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Don_Paterson
Advisor

What are fw monitor chain position c and r

I have seen chain position c (ic) and r (Ir) and also ia and Iq.

Can anyone explain please?

 

Attached is from R81.20 (Build 021) where I see ic and Ir.

 

I have not done exhaustive research and it is not obvious.

Nothing in here:

https://community.checkpoint.com/t5/Security-Gateways/R80-x-Performance-Tuning-and-Debug-Tips-fw-mon...

or here:

https://support.checkpoint.com/results/sk/sk30583

 

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22 Replies
Don_Paterson
Advisor

Adding to my question (referencing the same attached PDF):

The chain position 3 does not match the actual pre-inbound (i) chain position, which is 12.

It makes sense if I exclude all SecureXL from the fw ctl chain command output and count 'tcpt inbound' as  chain position 0, which makes position 12 change to 3.

Is this expected behaviour and if so will that change?

And what about those letters;
Is c the hexadecimal for 12 in this case, meaning that real position 0 (SecureXL stateless check) is actually 0 in a hex count, so that 10 (IP Options Strip) is A and therefore c=12 (pre-inbound)?

Thanks,

Don

fw-mon-fw-ctl-chain.png

 

 

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Don_Paterson
Advisor

@PhoneBoy  @_Val_ 
Hello chaps, 🙂
Looking for some authoritative clarification please.

Cheers,

Don

 

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G_W_Albrecht
Legend
Legend

Open an informative SR# with CP TAC !

CCSE CCTE CCSM SMB Specialist
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Don_Paterson
Advisor

🙂

I prefer to keep it here in Check Mates. Nice and lively. 😉

 

 

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Bob_Zimmerman
Mentor
Mentor

It's not actually hex, but it works similarly. There's only one character for that field. It goes 0 through 9, a through z. I'm not sure what happens if you have more than 34 kernel extensions (z would be after extension 34 or before 35). It might go to A through Z. Lowercase r would be before extension 27.

Don_Paterson
Advisor

Thanks. 

Interesting that you call them extensions.

I think of them as kernel chain modules.

  1. In the SK the -a switch is described and mentions the positions, implying that the numbers are relevant but not in special CP hex format.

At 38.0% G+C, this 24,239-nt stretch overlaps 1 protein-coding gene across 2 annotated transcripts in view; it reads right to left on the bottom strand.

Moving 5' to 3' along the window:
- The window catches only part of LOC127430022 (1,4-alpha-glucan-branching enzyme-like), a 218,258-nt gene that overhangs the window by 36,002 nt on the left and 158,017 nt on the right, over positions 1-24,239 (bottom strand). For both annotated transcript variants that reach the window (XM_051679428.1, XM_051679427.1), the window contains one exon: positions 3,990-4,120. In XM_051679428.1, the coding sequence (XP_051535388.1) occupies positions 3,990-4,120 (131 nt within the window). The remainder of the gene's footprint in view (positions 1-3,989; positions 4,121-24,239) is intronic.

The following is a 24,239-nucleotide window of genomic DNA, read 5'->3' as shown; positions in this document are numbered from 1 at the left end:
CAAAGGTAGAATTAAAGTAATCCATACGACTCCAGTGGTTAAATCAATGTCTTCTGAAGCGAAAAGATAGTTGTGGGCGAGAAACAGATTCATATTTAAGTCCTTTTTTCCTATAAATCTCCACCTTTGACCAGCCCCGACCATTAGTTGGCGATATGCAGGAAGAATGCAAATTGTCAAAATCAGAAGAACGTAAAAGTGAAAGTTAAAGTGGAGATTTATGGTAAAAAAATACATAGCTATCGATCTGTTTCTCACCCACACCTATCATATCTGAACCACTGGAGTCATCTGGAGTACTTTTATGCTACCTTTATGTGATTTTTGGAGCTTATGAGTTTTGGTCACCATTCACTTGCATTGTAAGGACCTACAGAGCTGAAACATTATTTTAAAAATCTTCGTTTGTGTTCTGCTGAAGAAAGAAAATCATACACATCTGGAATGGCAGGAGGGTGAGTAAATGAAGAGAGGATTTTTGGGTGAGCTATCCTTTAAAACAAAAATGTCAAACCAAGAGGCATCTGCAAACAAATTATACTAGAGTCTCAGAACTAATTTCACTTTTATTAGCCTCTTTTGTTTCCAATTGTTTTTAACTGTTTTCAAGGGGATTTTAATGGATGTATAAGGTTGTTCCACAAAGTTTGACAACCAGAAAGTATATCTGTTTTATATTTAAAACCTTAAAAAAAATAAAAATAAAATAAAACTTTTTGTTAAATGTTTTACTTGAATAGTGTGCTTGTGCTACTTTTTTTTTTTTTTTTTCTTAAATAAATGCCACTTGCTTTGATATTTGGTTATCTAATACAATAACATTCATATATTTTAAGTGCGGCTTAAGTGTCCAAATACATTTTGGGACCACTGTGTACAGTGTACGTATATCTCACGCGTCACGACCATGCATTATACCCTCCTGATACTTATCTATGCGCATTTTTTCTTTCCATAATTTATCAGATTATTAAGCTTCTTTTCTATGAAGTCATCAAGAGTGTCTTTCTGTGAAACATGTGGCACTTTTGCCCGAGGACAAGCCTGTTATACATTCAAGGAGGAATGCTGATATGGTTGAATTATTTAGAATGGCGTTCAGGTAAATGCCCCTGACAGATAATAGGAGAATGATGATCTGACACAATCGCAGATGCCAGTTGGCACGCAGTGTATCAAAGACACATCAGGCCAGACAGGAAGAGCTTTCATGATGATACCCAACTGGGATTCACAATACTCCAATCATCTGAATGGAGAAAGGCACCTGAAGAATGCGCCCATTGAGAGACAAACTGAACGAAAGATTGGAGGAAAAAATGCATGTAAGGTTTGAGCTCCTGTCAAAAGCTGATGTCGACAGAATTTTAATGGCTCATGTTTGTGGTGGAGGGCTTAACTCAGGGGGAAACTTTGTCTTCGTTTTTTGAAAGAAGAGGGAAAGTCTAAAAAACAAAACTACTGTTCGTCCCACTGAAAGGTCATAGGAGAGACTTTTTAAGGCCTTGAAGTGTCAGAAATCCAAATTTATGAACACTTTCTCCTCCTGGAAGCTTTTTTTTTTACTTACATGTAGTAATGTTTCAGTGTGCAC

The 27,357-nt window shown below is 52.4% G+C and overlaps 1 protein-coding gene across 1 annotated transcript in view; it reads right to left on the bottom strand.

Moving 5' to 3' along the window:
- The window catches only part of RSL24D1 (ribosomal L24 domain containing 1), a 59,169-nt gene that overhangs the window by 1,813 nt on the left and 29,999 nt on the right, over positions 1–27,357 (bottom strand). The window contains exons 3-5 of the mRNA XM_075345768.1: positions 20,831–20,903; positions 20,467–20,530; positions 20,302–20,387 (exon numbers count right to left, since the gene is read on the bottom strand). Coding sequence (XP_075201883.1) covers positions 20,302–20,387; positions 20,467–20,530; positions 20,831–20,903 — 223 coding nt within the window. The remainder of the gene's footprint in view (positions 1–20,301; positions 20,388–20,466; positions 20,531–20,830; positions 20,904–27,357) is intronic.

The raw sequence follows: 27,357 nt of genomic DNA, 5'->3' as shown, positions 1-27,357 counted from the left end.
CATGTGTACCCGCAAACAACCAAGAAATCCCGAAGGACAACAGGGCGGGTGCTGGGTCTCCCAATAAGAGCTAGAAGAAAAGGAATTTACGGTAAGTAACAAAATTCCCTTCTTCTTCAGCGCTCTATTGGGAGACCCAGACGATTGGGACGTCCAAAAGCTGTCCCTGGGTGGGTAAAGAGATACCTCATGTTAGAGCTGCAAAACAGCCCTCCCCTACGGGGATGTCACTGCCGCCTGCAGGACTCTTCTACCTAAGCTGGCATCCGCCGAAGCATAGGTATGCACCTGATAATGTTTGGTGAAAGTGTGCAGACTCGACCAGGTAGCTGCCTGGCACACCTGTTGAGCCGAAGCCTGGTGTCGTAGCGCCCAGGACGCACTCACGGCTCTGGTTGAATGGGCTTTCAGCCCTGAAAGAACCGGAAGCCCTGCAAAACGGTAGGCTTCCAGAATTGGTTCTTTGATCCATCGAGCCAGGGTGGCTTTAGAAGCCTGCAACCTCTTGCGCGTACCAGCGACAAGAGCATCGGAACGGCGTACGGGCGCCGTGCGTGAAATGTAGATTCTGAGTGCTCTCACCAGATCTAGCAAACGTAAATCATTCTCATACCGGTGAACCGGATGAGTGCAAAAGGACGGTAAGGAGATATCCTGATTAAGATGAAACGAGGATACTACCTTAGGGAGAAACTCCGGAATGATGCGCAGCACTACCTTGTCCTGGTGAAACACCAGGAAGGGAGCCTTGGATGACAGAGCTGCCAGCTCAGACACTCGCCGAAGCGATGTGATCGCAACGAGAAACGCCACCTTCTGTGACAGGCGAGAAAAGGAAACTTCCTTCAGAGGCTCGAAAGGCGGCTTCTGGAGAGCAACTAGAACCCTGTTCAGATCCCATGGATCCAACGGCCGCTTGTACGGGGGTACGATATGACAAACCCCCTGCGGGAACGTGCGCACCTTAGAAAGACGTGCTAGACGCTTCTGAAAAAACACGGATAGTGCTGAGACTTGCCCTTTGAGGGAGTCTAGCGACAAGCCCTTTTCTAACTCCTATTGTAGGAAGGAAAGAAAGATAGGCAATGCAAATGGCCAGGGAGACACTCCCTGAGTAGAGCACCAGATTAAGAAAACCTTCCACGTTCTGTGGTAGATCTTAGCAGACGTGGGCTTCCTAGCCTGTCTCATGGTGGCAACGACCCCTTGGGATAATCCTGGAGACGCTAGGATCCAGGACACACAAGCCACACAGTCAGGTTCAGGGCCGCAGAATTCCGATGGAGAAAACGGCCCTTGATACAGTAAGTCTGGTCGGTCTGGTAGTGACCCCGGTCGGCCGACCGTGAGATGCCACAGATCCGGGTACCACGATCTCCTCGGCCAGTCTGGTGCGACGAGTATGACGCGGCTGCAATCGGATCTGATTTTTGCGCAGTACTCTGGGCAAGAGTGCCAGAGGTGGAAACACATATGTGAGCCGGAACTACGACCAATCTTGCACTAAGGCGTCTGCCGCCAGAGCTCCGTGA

That might need a review for clarification. 

Is it documented anywhere that they are labeled by single character and the system/method?

https://support.checkpoint.com/results/sk/sk30583

 

 

If the captured data is saved into an output file (using the "-o <output_file_name>" switch), one of the fields written into the output file would be the chain position of the FW Monitor chain module.
Together with a simultaneous execution of "fw ctl chain" command you can determine where the packet was captured. Especially when using "-p all" switch, you will find the same packet captured multiples times at different chain positions.
-ci count
-co count

Captures a specific number of packets.

 

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Bob_Zimmerman
Mentor
Mentor

Let's just say I'm intimately familiar with network kernels.

The first character in fw monitor's position data is coarse with just the four possible values. The second character gives you the exact number in the chain for finer positional information. I'm not really sure why this is represented as an ASCII character rather than as a raw byte. As features are enabled and disabled, extensions are attached to and detached from the network kernel, so the number of a given module can change.

I had to look it up, and the proper term for base 36 is actually "hexatrigesimal".

PhoneBoy
Admin
Admin

Yes, I confirmed with R&D that this is exactly what's happening.
When you use the -a switch, instead of the more familiar letters, you'll get chain position in hexatrigesimal format (base 36).
We'll get the SK updated.

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the_rock
Legend
Legend

@PhoneBoy to the rescue, as always! By the way, Im still laughing about this...so today, had a call with TAC for some weird routing issue and I bet guy was brand new to TAC (though he was pretty good), but he called you Paperboy when I mentioned your nickname about some other community post.

Paperboy, haha...though you have always been know as Phoneboy, so we will stick with that : - )

Andy

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PhoneBoy
Admin
Admin

I've been called many things by many people. 😉

This is what I think of when I hear the name Paperboy:

image.png

(1)
the_rock
Legend
Legend

Good one lol. 

the_rock_0-1697849684003.jpeg

 

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genisis__
Leader Leader
Leader

I had that game!

 

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the_rock
Legend
Legend

If anyone on this planet can give you right answer to this, its probably @Timothy_Hall . I would look in his book which I have, but too busy now lol

Andy

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PhoneBoy
Admin
Admin

It's also not in the Product Documentation either.
I know 'q' is QoS.
Not sure about the others, but I will see if we can get that information and update the docs.

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Don_Paterson
Advisor

In this case, and probably most others it is likely to be the hexatrigesimal system in the Kernel design.
I am not running QoS in this scenario.
Thanks @Bob_Zimmerman 

https://trustconverter.com/en/base-number-conversion/hexatrigesimal/hexatrigesimal-to-decimal.html

 

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Timothy_Hall
Champion
Champion

All the capture examples you gave are of traffic terminating at the firewall itself on port 4434 (not transiting to someplace like the Internet) .  I know this because the IP addresses you are using are standard for an Authorized Training Center training lab.  Do you see these extra letters for traffic transiting the firewall to someplace like the Internet?  My guess is you won't.